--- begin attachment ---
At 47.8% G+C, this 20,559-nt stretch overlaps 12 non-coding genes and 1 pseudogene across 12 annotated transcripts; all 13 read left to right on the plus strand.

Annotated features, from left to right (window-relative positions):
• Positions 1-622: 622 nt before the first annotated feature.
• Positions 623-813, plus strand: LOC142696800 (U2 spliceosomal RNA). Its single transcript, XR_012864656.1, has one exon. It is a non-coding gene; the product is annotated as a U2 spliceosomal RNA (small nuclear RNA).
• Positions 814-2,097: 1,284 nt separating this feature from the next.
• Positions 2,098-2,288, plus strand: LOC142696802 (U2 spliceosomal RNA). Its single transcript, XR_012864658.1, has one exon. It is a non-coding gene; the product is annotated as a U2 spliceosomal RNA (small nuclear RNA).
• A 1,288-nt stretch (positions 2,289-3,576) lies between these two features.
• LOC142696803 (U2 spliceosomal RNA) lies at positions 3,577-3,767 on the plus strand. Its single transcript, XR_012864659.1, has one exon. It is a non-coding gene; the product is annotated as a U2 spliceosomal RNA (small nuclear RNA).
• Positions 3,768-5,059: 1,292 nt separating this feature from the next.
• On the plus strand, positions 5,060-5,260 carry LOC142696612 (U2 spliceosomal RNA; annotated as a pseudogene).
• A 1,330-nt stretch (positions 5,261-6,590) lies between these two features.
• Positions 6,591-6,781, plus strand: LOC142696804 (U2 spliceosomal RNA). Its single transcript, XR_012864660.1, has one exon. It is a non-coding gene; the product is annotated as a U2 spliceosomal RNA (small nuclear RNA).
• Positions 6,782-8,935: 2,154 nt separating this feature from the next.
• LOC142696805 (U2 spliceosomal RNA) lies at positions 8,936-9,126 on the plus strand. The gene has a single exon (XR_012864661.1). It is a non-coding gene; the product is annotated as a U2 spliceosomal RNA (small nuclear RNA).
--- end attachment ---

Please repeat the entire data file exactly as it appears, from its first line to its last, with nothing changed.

At 47.8% G+C, this 20,559-nt stretch overlaps 12 non-coding genes and 1 pseudogene across 12 annotated transcripts; all 13 read left to right on the plus strand.

Annotated features, from left to right (window-relative positions):
• Positions 1-622: 622 nt before the first annotated feature.
• Positions 623-813, plus strand: LOC142696800 (U2 spliceosomal RNA). Its single transcript, XR_012864656.1, has one exon. It is a non-coding gene; the product is annotated as a U2 spliceosomal RNA (small nuclear RNA).
• Positions 814-2,097: 1,284 nt separating this feature from the next.
• Positions 2,098-2,288, plus strand: LOC142696802 (U2 spliceosomal RNA). Its single transcript, XR_012864658.1, has one exon. It is a non-coding gene; the product is annotated as a U2 spliceosomal RNA (small nuclear RNA).
• A 1,288-nt stretch (positions 2,289-3,576) lies between these two features.
• LOC142696803 (U2 spliceosomal RNA) lies at positions 3,577-3,767 on the plus strand. Its single transcript, XR_012864659.1, has one exon. It is a non-coding gene; the product is annotated as a U2 spliceosomal RNA (small nuclear RNA).
• Positions 3,768-5,059: 1,292 nt separating this feature from the next.
• On the plus strand, positions 5,060-5,260 carry LOC142696612 (U2 spliceosomal RNA; annotated as a pseudogene).
• A 1,330-nt stretch (positions 5,261-6,590) lies between these two features.
• Positions 6,591-6,781, plus strand: LOC142696804 (U2 spliceosomal RNA). Its single transcript, XR_012864660.1, has one exon. It is a non-coding gene; the product is annotated as a U2 spliceosomal RNA (small nuclear RNA).
• Positions 6,782-8,935: 2,154 nt separating this feature from the next.
• LOC142696805 (U2 spliceosomal RNA) lies at positions 8,936-9,126 on the plus strand. The gene has a single exon (XR_012864661.1). It is a non-coding gene; the product is annotated as a U2 spliceosomal RNA (small nuclear RNA).